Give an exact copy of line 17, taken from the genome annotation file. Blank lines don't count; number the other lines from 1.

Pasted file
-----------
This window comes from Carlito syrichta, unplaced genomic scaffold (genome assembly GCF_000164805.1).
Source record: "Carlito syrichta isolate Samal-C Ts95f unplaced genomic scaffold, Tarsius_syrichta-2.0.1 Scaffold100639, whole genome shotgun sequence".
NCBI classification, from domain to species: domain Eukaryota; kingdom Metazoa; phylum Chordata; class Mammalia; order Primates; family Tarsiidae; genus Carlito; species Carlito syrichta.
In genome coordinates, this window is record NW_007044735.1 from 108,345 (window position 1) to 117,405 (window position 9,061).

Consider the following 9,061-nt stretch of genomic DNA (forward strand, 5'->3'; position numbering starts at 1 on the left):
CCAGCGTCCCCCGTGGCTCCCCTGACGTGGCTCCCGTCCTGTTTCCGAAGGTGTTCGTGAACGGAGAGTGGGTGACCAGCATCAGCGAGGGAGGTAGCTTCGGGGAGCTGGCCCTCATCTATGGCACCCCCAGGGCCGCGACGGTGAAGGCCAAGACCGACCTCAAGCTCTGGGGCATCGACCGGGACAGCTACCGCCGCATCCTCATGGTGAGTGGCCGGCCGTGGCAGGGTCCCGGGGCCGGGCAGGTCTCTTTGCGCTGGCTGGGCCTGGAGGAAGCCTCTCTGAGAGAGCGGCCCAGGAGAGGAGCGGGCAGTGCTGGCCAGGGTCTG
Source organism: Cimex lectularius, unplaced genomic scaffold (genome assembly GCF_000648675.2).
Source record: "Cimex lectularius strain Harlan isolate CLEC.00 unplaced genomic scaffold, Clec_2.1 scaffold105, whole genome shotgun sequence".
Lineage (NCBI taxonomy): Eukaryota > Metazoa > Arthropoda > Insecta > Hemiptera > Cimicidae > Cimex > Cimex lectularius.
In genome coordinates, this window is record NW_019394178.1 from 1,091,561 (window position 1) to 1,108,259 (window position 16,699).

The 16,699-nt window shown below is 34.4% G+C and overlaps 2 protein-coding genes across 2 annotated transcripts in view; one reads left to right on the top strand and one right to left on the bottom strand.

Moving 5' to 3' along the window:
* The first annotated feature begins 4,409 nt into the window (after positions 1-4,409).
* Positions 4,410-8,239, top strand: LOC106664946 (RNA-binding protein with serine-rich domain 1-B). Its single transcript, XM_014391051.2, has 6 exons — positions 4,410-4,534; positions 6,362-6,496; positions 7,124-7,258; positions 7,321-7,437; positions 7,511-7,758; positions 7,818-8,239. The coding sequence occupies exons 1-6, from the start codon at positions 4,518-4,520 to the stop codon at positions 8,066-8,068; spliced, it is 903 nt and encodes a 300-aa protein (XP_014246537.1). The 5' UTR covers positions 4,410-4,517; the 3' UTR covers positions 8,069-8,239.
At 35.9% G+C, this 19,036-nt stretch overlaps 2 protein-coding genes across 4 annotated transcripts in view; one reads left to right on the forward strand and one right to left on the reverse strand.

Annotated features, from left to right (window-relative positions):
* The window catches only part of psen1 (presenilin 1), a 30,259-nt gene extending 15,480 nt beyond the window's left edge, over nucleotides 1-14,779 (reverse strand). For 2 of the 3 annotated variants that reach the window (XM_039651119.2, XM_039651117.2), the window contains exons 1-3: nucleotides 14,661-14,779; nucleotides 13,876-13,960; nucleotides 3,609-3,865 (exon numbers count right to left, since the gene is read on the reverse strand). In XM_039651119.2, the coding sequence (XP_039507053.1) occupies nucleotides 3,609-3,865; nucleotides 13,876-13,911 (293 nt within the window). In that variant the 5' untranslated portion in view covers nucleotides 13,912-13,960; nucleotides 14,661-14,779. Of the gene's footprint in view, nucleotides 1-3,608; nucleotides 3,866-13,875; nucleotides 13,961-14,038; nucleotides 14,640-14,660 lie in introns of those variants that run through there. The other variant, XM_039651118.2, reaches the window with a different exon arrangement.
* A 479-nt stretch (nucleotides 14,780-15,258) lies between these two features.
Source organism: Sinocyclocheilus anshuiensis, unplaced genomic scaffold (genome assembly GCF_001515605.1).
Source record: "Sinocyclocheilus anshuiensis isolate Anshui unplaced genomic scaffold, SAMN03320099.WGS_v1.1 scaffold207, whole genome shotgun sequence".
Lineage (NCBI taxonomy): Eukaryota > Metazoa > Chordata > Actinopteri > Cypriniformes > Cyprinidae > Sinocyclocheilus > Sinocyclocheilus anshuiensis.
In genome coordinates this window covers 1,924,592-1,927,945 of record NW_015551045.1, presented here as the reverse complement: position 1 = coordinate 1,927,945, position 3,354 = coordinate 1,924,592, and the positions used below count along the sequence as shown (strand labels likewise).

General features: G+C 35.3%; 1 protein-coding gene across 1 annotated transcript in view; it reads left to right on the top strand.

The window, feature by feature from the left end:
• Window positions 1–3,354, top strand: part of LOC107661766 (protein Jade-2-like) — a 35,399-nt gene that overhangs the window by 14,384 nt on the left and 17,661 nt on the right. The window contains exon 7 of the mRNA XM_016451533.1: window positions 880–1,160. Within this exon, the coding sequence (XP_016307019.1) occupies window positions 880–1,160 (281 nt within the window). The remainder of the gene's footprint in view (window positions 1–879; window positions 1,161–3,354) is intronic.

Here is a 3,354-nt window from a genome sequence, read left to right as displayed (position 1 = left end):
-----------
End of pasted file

* The window catches only part of psen1 (presenilin 1), a 30,259-nt gene extending 15,480 nt beyond the window's left edge, over nucleotides 1-14,779 (reverse strand). For 2 of the 3 annotated variants that reach the window (XM_039651119.2, XM_039651117.2), the window contains exons 1-3: nucleotides 14,661-14,779; nucleotides 13,876-13,960; nucleotides 3,609-3,865 (exon numbers count right to left, since the gene is read on the reverse strand). In XM_039651119.2, the coding sequence (XP_039507053.1) occupies nucleotides 3,609-3,865; nucleotides 13,876-13,911 (293 nt within the window). In that variant the 5' untranslated portion in view covers nucleotides 13,912-13,960; nucleotides 14,661-14,779. Of the gene's footprint in view, nucleotides 1-3,608; nucleotides 3,866-13,875; nucleotides 13,961-14,038; nucleotides 14,640-14,660 lie in introns of those variants that run through there. The other variant, XM_039651118.2, reaches the window with a different exon arrangement.